Network Learning Culture and the Emerging Paradigm

Network Learning Culture and the Emerging Paradigm

Copyright: © 2015 |Pages: 20
DOI: 10.4018/978-1-4666-6351-0.ch002

Abstract

This chapter presents and discusses the Network Learning culture and the emerging paradigm. The authors approach the need for developing a network learning culture, under the perspective of an emerging paradigm, in the context of Teaching and Learning in the Network Society. They present and discuss a subtopic, “Emerging Paradigm: Reflections about Reality,” to characterize this paradigm that is under construction. The subtopic, “Systemic Thinking and Complexity: The Emerging Paradigm,” cites examples of theories that are being developed in this emerging perspective. “Epistemological Conceptions” is a subtopic where the authors discuss the epistemological, ontological, and methodological foundations of some contemporary theories. The last subtopic, “The Culture of Network Learning,” covers the concepts that are involved in the formation of the network society. The conclusion is the emerging paradigm as concepts which are constructed in the everyday life of men and women.
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Introduction

The humankind organization in contemporaneity, which constitutes a society that increasingly organizes itself through different digital virtual media like the network, can be called the “Network Digital-Virtual Society”, which represents the ontological construction of a certain group which lives and collaborates, builds knowledge and creates reality in different spaces and dimensions. Every human being, through his ontogeny1 (the historical construction of interactions carried out from birth to current times), contributes in a singular way to the constitution of this “Network Digital-Virtual Society”, either being a digital immigrant or a digital native2, as discussed in chapter 1, Teaching and Learning in the Network Society.

We found ourselves in a particularly dynamic time, characterized by the permeability and plasticity of the contours and edges, among different generations and spaces, which were previously defined by Cartesian patterns. In the research developed by Backes (2011), participants from different generations, both from Brazil and France, were engaged and showed particular characteristics from the different generations such as familiarity or not with digital technologies and ease or difficulty in communicating using different languages, as well as characteristics typical of the different spaces, such as Brazilians immediately adhering to digital technologies, and French participants being strongly critical of digital technologies. The ecological disasters, the economic crisis, globalization, individual and social pathologies and the development of digital technologies, empowers us to reframe our relations and rebuild the world in which we live. So, we build up new knowledge, based on different logics of thinking, past and future meet in a present under transformation, according to Maffesoli (2012), a “dynamic rooting”, where the archaic (past/origin) is in synergy with the technological development (future/perspective).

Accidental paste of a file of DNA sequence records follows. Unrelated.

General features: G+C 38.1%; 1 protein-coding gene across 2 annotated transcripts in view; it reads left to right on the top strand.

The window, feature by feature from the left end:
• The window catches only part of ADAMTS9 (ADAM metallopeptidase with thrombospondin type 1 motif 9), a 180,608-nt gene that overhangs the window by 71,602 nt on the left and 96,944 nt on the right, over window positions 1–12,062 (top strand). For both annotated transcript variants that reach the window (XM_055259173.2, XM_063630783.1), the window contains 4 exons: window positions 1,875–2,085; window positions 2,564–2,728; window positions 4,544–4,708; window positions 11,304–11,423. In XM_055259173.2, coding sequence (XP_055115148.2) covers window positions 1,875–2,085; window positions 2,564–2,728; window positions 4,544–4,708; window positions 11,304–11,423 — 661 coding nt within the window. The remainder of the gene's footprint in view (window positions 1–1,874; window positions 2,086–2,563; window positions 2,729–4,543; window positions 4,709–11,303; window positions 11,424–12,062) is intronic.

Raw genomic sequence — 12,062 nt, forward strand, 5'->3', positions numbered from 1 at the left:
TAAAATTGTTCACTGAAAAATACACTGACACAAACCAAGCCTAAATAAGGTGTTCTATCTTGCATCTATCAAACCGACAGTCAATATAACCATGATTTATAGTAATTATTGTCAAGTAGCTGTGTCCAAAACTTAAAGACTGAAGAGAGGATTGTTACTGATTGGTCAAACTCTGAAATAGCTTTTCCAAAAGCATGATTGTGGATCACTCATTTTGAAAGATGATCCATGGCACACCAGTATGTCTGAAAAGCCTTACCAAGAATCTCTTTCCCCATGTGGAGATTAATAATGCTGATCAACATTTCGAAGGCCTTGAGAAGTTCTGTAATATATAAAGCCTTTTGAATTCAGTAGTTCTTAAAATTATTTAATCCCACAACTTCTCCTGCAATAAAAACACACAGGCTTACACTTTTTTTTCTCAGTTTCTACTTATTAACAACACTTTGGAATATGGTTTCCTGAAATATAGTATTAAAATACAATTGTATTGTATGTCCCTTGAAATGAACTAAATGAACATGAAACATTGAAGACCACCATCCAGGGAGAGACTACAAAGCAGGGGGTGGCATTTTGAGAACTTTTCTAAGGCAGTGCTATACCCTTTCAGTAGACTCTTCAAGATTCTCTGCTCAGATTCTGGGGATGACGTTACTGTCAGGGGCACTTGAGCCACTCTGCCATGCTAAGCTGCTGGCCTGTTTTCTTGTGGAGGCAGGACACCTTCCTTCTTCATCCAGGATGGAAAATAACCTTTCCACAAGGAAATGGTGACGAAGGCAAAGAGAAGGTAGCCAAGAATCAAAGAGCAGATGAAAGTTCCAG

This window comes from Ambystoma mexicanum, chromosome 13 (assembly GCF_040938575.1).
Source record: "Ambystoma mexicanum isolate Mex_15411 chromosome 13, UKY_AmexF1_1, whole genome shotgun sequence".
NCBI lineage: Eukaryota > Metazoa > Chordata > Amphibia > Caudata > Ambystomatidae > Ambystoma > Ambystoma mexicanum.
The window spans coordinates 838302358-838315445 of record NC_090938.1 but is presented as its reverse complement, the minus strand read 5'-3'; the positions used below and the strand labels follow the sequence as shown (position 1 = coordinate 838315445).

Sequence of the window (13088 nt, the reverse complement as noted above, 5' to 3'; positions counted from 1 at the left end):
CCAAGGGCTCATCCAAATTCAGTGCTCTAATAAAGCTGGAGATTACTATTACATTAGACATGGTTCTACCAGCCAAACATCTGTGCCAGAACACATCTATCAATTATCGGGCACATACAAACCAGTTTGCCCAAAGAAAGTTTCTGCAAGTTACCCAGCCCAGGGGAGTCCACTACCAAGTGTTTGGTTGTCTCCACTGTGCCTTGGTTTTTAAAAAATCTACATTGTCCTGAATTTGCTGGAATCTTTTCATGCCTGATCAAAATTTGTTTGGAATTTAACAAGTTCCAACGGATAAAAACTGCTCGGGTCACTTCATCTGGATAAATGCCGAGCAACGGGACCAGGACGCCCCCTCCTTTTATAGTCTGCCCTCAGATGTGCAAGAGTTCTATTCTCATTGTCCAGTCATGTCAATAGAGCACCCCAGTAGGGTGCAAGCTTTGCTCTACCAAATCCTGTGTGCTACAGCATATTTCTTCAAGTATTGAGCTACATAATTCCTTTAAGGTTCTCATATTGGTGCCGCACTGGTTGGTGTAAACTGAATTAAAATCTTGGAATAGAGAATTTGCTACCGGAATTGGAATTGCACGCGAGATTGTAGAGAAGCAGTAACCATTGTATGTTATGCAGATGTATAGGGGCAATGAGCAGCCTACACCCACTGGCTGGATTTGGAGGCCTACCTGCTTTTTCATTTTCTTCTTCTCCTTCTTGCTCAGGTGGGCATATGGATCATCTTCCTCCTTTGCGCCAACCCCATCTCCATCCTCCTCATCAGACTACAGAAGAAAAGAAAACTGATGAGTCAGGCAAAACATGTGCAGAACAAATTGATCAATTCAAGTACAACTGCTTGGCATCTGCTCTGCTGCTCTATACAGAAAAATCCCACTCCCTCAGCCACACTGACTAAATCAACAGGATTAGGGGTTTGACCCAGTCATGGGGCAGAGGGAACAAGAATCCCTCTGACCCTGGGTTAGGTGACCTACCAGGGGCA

When considering contemporary dynamics, so that we can evidence emergent ones, we seek an interactionist understanding – constructive – systemic – complex, which obviously consists of an emerging paradigm. According to Pérez Goméz (2001), a paradigmatic conception implies:

The basic system of beliefs, of principles, of the general view of reality and of knowledge, that guide, condition and empower the work of researchers, intellectuals, politicians and doers was subverted in a deeply radical way which directly affects not only the choice of production methods and diffusion of knowledge, but specifically and clearly, the very concept of knowledge itself, (epistemology) and the consideration of reality (ontology). (p.61)

Given this reality we build and which builds us at the same time, we need to think about our way of thinking, to look inside ourselves in order to raise awareness of our living and sharing. In this way, we can go forward, not through transforming reality but above all, through knowing our intentions, which define the paths we choose. With that said, we do not dominate reality nor do we steer it, rather we are part of it.

In this chapter we firstly describe the paradigmatic trends that contributed to the ontological construction of the reality in which we live, so as to approach the epistemological choice that supports our thinking in a swirl by the converging of divergent flows, as well as with congruent methodologies. By the end it will be possible to demonstrate the ideas about culture and network learning, constituting digital virtual living and collaborating3.

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Emerging Paradigm: Reflections About Reality

When we think about human relations, in a current context, based on structured theoretical assumptions from the past, or even, when we think about human relations from the past based on structured theoretical assumptions in contemporaneity, we accept the challenge of breaking the notions of time and space to understand that men and women build their relationships in spaces of flow in a timeless time. Physical mobility also brings digital-virtual mobility as people travel to other countries and start instant communication with people who are encouraged to use digital-virtual spaces, even when there is no technological fluency. So, digital-virtual mobility also brings physical mobility when we want to know our “virtual friend” in a physical way.

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